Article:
Fantastic Four opened this weekend with lackluster reception, both critically and commercially. In this article we will explore why it didn’t do so well, from the rehashing of the origin story all the way to the studio problem. Strap in and read on as we list the top 5 reasons not to see the Fantastic Four movie directed by Josh Trank.
In this iteration of the Fantastic Four story, the cast of characters gets transported to another dimension. The world that they go to is fractured and cracked and a tragedy befalls them, similar to the original origin story, where the Fantastic Four are shot into space and are exposed to cosmic rays, per the Stan Lee creation. They return to our dimension to find that their bodies are altered, all of them exhibiting strange new powers.
The problems with the script and the story are the same that befell Sony Pictures last attempt at rebooting Spider Man, where they are, firstly, rehashing the origin story of characters already in the public consciousness, both through comic books and via the films that preceded this one. It would be much more interesting, I think, to start at the sequel (with a big fight, where they are victorious despite Ben’s increasing agitation, Susan’s inability to control her powers, and Johnny’s daredevil-may-care recklessness) and use flashbacks to demonstrate Reed’s guilt and responsibility for his friends and love interests’ problems, and his ceaseless attempts to cure them while also using their powers for good.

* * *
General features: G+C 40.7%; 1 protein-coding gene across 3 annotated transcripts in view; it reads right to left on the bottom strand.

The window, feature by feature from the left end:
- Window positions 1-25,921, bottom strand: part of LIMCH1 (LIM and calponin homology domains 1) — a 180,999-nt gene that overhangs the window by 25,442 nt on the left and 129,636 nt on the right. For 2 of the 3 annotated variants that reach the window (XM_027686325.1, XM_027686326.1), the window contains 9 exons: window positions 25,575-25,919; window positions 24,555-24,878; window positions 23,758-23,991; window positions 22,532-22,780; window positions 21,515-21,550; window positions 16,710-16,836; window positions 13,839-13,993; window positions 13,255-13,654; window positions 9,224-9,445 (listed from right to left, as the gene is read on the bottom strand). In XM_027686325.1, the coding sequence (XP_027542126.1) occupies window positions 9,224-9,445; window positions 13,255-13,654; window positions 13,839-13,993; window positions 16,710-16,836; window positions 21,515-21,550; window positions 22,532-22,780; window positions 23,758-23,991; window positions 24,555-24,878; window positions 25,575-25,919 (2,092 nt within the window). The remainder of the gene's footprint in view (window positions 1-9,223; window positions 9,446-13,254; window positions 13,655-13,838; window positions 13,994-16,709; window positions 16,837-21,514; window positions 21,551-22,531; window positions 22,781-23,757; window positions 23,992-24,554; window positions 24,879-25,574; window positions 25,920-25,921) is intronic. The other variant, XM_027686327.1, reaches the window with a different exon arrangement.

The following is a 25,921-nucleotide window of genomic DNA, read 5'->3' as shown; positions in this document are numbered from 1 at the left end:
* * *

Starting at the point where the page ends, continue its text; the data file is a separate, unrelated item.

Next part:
A message to Hollywood, if you’re reading this, please listen to us when we say we already know these characters. They are part of our collective consciousness: this is why you’re making this movie in the first place – it’s already a thing, why make a movie explaining it’s a thing? Just be the thing. Speaking of the Thing…
I have issues with just about every aspect of the casting. Miles Teller’s Reed Richards is unsympathetic and utterly unrelatable. Rather than a simple accident, Richards is actively responsible for the entire team’s woes and his reaction to the discovery of this is unbecoming of a protagonist.
Kate Mara is plasticine and unresponsive, even when she is trying to be cute and coy; she seems just aloof and does not strike me as a woman of science: her one moment of standing out in the movie happens to be dumb luck not skill.